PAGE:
The statute itself provides little assistance in determining what standards are to be applied, since it lays down no definitive guidelines for imposition of injunctive relief. Section 10(j) vests the Board with discretion in the first instance to petition the district court for "appropriate temporary relief or restraining order" upon the issuance of a complaint charging an unfair labor practice. The district court, after proper notice, can grant the Board "such temporary relief or restraining order as it deems just and proper." (Emphasis supplied.) However, the legislative history of Sections 10(j) and 10(l) does demonstrate that the question whether the district court acted properly in the exercise of its discretion must be determined by consideration of all the facts and circumstances underlying the unfair labor practice charge.
The motivation behind the enactment of Sections 10(j) and 10(l) can be found in the Senate Report No. 105 to the Labor Management Relations Act of 1947, which states in pertinent part:
"Experience under the National Labor Relations Act has demonstrated that by reason of lengthy hearings and litigation enforcing its orders, the Board has not been able in some instances to correct unfair labor practices until after substantial injury has been done. Under the present act the Board is empowered to seek interim relief only after it has filed in the appropriate circuit court of appeals its order and the record on which it is based. Since the Board's orders are not self-enforcing, it has sometimes been possible for persons violating the act to accomplish their unlawful objective before being placed under any legal restraint and thereby to make it impossible or not feasible to restore or preserve the status quo pending litigation." (Emphasis supplied.) Senate Report No. 105 on S. 1126, 1 Legislative History of the Labor Management Relations Act, 1947 at 433.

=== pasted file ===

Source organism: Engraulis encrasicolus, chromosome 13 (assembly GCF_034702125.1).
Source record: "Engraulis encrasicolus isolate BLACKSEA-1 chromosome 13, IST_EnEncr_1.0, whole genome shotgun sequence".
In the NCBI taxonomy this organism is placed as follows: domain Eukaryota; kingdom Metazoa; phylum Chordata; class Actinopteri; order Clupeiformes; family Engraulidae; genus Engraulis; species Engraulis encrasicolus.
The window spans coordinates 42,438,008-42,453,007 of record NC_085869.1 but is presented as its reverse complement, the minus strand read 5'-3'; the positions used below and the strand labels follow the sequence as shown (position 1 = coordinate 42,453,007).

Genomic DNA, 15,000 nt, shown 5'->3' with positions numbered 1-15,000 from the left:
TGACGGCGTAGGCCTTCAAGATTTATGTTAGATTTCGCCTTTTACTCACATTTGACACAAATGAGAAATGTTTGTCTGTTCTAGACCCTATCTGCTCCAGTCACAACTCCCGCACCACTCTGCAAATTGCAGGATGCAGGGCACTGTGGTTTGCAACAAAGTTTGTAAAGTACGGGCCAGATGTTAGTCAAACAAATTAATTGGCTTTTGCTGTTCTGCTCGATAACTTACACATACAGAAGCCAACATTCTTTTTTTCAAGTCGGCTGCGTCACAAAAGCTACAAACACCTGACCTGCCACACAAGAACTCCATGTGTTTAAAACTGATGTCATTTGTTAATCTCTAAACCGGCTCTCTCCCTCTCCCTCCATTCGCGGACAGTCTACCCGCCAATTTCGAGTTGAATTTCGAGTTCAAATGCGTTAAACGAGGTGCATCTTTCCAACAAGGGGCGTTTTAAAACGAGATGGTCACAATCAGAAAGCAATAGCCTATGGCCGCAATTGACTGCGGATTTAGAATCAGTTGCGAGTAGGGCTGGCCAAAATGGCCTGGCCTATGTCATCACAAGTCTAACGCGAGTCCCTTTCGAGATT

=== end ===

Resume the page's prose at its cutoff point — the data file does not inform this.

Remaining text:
In our view, as suggested by the quoted excerpt from the Senate Report, the district judge's discretion in granting temporary relief under Section 10(j) cannot be activated and motivated solely by a finding of "reasonable cause" to believe that a violation of the Act has occurred. More is required to guide his permissive range of discretion. Section 10(j) is reserved for a more serious and extraordinary set of circumstances where the unfair labor practices, unless contained, would have an adverse and deleterious effect on the rights of the aggrieved party which could not be remedied through the normal Board channels. In determining the propriety of injunctive relief the district court should be able to conclude with reasonable probability from the circumstances of each case that the remedial purpose of the Act would be frustrated unless immediate action is taken.6 To hold otherwise and condition the granting of temporary relief solely on a determination of "reasonable cause" would effectively circumvent the normal N. L. R. B. processes established by the Act and muddle the proper allocation of administrative and judicial functions.
Courts have not established uniform or rigid guidelines for Section 10(j) cases. Rather they have resolved the question of the propriety of injunctive relief on the basis of the facts and circumstances peculiar to each case. While some courts have used language which, considered out of context, would indicate that a finding of "reasonable cause" alone is sufficient to grant injunctive relief, the force of such expressions is diminished when considered in light of the circumstances of the case, which clearly demonstrate that there existed a probability that the purposes of the Act would be frustrated without injunctive relief preserving and restoring the status quo. See, e. g., Local No. 83, Construction, etc., Drivers Union v. Jenkins, 308 F.2d 516 (9th Cir. 1962); McLeod v. Compressed Air, etc., Workers, 292 F.2d 358 (2d Cir. 1961).